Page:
Another goal of theirs was to look different as a team than they had with their former partners. Moore-Towers had spent five years with former partner, Dylan Moscovitch, while Marinaro was with Purdy for seven.
“I loved our programs last year, but with the way we executed them, I’m not entirely sure we accomplished that particular goal,” said Moore-Towers. “It’s a massive change to learn someone’s new personality. While we have known each other for about eleven years, it’s an entirely different relationship when you are building a career and forming goals together. It’s not the same as hanging out at a handful of times a year at competitions.”
As with any new partnerships, this one didn’t come without sacrifice. Marinaro had to switch clubs, coaches, city, and choreographer. Nevertheless, he was committed to this partnership and even embraced the changes.”
“Kirsten and I are working really hard and are both extremely dedicated,” he said. “We are both willing to do whatever it takes to accomplish our goals. After this season ended, we decided we needed to make a few changes for the growth of our team. We needed to take the team in a new direction.”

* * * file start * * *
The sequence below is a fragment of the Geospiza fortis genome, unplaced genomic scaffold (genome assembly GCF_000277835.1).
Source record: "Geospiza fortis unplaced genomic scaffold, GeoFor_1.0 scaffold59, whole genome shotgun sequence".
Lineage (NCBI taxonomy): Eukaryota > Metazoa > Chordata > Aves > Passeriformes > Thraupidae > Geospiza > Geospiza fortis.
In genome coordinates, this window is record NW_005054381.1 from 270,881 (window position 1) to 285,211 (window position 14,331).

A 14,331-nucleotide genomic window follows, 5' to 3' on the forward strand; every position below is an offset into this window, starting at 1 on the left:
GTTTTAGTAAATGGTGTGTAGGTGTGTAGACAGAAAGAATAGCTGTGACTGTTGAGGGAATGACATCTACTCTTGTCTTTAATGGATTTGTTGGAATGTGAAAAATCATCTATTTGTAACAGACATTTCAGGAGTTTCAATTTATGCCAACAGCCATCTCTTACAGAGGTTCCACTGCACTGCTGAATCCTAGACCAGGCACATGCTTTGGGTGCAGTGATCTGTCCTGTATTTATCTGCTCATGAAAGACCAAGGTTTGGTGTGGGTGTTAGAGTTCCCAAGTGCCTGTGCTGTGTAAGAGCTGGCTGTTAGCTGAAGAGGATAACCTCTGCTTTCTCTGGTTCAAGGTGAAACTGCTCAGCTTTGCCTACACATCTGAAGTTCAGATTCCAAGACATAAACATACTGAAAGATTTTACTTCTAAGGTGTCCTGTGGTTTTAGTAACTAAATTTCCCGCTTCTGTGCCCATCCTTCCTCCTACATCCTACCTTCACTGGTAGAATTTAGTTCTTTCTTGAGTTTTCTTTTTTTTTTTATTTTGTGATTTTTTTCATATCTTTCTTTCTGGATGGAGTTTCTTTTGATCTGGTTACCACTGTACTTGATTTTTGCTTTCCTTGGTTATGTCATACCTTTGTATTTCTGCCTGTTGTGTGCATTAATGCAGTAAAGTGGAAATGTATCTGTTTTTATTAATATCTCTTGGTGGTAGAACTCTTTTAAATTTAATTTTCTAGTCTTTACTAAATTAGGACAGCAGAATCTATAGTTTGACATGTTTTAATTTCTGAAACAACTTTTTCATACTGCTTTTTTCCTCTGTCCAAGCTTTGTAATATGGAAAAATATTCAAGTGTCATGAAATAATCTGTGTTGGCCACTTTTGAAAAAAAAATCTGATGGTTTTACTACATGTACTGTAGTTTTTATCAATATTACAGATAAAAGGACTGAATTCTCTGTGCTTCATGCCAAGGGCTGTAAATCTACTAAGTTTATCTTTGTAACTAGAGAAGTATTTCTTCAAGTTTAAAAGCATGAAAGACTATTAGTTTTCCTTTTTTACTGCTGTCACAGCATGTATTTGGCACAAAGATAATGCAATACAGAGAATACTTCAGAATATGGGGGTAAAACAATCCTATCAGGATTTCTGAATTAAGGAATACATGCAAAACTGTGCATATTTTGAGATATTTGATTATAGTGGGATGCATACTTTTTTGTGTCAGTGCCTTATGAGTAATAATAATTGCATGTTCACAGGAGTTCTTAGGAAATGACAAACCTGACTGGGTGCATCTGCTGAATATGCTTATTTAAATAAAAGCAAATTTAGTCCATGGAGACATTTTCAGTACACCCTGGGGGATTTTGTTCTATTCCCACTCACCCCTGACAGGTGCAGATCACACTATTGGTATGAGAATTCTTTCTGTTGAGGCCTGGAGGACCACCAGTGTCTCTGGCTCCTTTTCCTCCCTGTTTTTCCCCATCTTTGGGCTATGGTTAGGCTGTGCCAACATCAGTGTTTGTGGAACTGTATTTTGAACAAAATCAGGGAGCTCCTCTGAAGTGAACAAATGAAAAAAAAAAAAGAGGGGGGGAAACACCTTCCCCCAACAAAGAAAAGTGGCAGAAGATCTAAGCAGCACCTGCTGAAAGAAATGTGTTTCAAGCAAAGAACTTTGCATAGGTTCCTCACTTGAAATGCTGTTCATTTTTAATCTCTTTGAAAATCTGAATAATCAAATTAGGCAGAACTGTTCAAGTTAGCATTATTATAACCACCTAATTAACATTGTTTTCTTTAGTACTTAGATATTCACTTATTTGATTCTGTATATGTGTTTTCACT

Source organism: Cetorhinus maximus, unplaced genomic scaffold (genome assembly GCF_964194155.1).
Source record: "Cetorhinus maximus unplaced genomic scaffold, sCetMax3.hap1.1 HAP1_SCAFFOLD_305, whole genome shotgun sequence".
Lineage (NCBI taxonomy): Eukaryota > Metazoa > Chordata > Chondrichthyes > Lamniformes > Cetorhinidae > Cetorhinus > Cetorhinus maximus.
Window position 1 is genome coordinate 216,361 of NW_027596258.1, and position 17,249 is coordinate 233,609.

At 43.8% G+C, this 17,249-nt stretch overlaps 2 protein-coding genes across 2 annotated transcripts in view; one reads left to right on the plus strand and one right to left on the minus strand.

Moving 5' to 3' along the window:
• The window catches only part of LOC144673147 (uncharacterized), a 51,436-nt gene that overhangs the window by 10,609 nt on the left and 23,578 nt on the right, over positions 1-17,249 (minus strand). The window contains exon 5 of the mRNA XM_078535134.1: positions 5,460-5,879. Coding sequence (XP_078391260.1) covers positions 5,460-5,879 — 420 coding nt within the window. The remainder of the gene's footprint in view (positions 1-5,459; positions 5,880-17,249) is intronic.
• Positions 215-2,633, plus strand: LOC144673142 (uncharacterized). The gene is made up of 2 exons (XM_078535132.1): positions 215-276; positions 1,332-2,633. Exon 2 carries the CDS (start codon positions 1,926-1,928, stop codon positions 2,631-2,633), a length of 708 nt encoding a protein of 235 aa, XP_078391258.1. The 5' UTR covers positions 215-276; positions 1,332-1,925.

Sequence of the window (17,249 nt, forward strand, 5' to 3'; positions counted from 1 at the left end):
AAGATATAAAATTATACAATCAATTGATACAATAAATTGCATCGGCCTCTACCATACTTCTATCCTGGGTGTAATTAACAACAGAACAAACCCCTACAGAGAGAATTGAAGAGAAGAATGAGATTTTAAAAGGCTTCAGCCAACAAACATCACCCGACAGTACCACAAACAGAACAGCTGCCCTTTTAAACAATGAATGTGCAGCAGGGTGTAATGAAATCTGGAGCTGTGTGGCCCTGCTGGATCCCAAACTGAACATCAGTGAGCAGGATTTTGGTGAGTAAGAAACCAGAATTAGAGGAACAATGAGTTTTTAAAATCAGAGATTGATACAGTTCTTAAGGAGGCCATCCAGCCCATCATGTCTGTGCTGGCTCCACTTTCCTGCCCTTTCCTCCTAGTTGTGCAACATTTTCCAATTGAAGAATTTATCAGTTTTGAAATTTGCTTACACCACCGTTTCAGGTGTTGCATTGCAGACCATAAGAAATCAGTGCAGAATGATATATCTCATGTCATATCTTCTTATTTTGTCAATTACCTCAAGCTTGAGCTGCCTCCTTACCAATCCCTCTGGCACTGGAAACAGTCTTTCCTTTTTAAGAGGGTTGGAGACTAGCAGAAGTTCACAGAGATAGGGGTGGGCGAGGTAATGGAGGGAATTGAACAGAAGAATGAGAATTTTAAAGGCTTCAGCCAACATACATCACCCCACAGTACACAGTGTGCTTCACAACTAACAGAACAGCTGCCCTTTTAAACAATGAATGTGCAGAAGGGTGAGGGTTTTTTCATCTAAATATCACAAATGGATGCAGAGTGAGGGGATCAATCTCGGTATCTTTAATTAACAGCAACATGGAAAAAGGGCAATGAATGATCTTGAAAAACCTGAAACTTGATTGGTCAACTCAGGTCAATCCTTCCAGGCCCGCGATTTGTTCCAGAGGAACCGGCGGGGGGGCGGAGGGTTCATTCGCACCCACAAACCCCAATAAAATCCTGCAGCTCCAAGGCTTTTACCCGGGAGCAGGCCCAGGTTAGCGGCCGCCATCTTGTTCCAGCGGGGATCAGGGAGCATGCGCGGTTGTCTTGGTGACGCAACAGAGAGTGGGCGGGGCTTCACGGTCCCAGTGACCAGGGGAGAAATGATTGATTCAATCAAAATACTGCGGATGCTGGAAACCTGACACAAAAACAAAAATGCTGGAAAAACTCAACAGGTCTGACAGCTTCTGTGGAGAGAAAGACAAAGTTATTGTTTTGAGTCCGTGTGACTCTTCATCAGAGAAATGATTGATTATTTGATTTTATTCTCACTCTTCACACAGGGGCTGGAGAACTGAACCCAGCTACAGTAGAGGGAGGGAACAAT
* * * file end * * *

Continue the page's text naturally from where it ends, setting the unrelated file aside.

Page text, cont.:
The skaters, both 23, love training in Montreal and feel that all of their coaches bring something unique to the table.
“The caliber of the teams that train here also motivates and pushes us daily,” said Marinaro. “It is a great training environment.”
After the Grand Prix season, the skaters went on to compete at the 2015 Canadian Tire National Skating Championships and 2015 Four Continents Championships, where they placed fourth and seventh, respectively.
“Our first season was a challenge in many respects,” Moore-Towers admitted, “but I am proud of our showing at nationals. We put forth our best efforts and didn’t feel that we should have placed any higher. It was a tough event. We were not particularly proud of our skates at Four Continents, especially the free skate, but we learned a lot about each other from the experience and were able to take a lot from it.”